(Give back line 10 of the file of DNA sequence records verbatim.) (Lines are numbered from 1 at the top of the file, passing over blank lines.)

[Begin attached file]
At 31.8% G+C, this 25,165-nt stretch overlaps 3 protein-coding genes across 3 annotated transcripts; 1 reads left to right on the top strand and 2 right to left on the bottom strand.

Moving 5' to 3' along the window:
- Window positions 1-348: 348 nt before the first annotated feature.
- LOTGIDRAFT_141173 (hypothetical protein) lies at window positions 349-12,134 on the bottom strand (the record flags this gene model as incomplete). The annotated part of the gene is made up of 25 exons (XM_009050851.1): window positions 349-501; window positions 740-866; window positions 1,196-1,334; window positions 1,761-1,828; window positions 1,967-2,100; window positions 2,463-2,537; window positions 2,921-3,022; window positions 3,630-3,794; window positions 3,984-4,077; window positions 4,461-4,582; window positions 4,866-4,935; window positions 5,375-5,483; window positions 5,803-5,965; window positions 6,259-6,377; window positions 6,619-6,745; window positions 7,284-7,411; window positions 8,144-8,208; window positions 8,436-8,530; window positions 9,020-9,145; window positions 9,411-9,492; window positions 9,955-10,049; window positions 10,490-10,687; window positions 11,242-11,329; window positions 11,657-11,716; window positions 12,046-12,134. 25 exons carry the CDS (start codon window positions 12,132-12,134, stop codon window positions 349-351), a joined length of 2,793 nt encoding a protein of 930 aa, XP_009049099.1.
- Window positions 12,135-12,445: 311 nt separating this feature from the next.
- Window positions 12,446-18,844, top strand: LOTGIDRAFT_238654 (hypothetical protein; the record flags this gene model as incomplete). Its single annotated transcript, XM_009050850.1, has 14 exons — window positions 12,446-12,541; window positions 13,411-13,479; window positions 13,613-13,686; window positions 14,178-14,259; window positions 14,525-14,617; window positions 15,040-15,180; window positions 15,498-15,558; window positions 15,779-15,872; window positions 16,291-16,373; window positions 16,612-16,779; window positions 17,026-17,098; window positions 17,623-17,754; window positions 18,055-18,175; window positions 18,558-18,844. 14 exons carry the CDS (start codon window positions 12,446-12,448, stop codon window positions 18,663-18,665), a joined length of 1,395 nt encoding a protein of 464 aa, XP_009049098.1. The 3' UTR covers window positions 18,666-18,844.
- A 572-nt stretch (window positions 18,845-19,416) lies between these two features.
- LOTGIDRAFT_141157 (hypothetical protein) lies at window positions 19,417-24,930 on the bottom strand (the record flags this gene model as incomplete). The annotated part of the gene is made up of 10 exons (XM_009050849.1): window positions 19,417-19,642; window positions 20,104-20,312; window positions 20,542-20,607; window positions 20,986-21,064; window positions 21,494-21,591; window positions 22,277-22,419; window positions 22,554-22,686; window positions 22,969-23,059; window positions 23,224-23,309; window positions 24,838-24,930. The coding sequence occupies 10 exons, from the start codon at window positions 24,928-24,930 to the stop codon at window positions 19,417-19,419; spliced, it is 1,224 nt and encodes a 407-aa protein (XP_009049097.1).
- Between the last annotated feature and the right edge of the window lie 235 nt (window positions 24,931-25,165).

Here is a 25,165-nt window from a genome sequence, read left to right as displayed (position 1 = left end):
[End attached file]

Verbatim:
Here is a 25,165-nt window from a genome sequence, read left to right as displayed (position 1 = left end):